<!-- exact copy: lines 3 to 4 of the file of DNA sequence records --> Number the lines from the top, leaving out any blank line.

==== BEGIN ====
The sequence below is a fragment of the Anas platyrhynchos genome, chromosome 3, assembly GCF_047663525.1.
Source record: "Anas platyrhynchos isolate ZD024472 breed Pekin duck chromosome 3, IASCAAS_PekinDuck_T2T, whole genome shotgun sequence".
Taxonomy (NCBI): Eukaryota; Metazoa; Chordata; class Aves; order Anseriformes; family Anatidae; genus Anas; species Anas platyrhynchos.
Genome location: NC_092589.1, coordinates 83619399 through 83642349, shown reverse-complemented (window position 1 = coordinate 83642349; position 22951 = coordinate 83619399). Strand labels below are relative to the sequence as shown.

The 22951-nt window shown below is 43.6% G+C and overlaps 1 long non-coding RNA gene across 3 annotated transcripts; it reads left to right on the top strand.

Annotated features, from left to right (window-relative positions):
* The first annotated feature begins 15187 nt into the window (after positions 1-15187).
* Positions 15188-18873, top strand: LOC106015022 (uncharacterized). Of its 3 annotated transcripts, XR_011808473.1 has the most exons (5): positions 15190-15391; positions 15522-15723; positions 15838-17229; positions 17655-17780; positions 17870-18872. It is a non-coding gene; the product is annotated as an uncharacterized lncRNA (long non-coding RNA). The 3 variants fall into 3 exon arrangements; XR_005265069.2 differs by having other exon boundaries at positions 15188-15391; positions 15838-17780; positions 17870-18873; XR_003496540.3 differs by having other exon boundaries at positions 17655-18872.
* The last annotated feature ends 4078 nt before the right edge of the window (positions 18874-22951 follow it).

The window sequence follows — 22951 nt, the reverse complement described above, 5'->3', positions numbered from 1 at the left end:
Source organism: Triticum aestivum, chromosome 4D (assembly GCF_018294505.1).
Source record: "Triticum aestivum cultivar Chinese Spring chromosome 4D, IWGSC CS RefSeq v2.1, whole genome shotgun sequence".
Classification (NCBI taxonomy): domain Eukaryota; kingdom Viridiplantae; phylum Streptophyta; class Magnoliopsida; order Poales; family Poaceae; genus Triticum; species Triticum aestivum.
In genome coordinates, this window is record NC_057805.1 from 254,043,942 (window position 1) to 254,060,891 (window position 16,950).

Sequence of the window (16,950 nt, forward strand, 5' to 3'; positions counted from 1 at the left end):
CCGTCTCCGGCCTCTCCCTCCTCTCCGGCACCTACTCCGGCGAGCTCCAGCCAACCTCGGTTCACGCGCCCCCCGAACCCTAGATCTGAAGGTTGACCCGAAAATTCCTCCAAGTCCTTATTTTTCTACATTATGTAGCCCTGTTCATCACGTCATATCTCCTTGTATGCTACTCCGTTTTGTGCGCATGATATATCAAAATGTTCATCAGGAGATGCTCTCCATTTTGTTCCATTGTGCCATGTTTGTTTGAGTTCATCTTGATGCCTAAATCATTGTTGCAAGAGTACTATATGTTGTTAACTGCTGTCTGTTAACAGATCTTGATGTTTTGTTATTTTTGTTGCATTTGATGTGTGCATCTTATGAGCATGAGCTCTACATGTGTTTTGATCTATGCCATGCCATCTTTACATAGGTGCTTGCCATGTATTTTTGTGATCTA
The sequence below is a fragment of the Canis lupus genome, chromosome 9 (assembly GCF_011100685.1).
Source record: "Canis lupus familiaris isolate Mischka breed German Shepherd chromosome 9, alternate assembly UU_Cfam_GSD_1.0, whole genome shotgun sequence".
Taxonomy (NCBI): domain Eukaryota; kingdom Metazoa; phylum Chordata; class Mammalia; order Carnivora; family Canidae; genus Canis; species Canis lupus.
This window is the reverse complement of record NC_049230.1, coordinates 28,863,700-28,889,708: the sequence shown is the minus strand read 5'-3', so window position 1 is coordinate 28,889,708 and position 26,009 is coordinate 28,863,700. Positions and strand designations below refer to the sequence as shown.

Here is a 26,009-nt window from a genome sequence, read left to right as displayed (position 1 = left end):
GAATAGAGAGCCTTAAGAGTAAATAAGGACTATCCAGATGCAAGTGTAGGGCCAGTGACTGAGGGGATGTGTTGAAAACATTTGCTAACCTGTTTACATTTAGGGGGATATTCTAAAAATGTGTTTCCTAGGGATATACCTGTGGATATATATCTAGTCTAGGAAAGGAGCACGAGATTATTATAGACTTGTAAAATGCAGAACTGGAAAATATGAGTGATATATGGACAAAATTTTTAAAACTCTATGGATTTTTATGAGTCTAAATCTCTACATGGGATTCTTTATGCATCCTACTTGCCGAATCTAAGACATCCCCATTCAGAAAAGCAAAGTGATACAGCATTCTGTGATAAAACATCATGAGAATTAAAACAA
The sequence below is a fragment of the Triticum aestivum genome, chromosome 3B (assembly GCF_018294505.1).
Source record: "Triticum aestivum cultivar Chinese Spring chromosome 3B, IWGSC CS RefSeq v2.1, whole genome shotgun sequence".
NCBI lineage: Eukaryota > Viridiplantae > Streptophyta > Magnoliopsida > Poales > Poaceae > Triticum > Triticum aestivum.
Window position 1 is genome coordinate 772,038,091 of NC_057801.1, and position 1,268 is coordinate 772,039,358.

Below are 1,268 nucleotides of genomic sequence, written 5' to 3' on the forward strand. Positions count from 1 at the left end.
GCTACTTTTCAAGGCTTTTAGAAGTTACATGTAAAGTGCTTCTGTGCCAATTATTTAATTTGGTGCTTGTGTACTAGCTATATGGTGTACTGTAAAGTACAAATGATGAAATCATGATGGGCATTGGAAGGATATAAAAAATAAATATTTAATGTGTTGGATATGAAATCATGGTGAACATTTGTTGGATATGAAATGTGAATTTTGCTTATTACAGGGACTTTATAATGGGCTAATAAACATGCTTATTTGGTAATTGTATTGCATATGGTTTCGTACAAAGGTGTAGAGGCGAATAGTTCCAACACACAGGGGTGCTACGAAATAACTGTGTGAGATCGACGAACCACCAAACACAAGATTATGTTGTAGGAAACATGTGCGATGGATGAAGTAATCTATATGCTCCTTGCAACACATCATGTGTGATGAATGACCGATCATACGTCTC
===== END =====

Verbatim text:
Taxonomy (NCBI): Eukaryota; Metazoa; Chordata; class Aves; order Anseriformes; family Anatidae; genus Anas; species Anas platyrhynchos.
Genome location: NC_092589.1, coordinates 83619399 through 83642349, shown reverse-complemented (window position 1 = coordinate 83642349; position 22951 = coordinate 83619399). Strand labels below are relative to the sequence as shown.